EU-funded researchers have developed new indicators to determine fisheries' maximum sustainable yields that fully respect ecological, economic and social sustainability. These indicators will feed into Europe's fisheries management plans for all regions.
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The MSY (maximum sustainable yields) concept is about identifying the highest possible catch of a species that can be taken without negatively impacting future fish numbers or the ecosystem. MSY is a cornerstone of the EUs Common Fisheries Policy (CFP) in fact the concept has been used for 50 years to manage fisheries and ultimately aims to provide EU citizens with a long-term, sustainable, secure and healthy food supply.
The MYFISH team established indicators for determining MSY that take into account ecological, economic and social sustainability. A key reason for the projects success was that it acknowledged the difficulties fisheries face in calculating MSY. Fish stocks vary over time, affected by complex factors.
In real life of course the fishing industry has to deal with a whole host of variable factors; fish eat each other and end up as lunch for seabirds and marine mammals, explains project coordinator Anna Rindorf from the Technical University of Denmark. The marine environment is constantly changing. And quite often, the fishing effort required to attain MSY of one species exceeds that required to attain MSY of another species caught in the same fishery.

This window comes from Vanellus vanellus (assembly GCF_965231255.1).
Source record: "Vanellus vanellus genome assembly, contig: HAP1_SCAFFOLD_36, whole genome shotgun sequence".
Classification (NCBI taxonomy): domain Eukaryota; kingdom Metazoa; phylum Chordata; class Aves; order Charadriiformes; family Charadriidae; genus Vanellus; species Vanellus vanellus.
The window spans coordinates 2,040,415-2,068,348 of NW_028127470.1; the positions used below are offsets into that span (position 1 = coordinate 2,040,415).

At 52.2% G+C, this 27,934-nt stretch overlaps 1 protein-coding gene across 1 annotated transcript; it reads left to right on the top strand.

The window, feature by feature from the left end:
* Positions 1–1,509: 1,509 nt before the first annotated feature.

The projects indicators will now be used to inform new multiannual implementation plans (the EU term for fisheries management plans) for all regions. The MYFISH team also created new user-friendly guides on how fisheries can make decisions that take into account these important economic, ecological and social aspects.
We found that the specific characteristics of individual fisheries should be considered when developing plans, says Rindorf. These plans also need to explain trade-offs in a way that is easily understandable to users.
Fishing for input
This work was defined with the involvement of a wide range of stakeholders from industry and NGOs to managers. Importantly, MSY now encompasses both maximum economic yield and sustainability criteria, such as the desire to maintain and preserve sensitive species, as well as to support employment, explains Rindorf.
The project analysed fisheries in the North Sea, the Baltic Sea, the Mediterranean Sea and western waters, which include the Celtic Sea, Irish Sea, Bay of Biscay and Iberian Sea. From this, the project team was able to demonstrate first-hand the challenges that fisheries face, as they encountered significant changes in many stocks over the three years.
One example is the Baltic Sea eastern cod stock, which experienced severe growth and even survival problems, says Rindorf. This made many of the existing models we use invalid.
Data collected during fieldwork also supported a greater role for the Pretty Good Yield (PGY) concept. PGY is defined as a sustainable yield of at least 95 % of the maximum sustainable yield, and is generally obtained over a broad range of stock sizes.
In the meantime, by making the MSY concept fully operational and responsive to real life conditions at sea, MYFISH, which was completed in February 2016, has made a long-term contribution towards achieving sustainable fishing and maintaining healthy fish stocks, ecosystems and industries. But the work of the fisheries management researcher is not yet done. The process to implement the multiannual plans continues, as does the task of continuously updating management to reflect ecosystem changes, says Rindorf.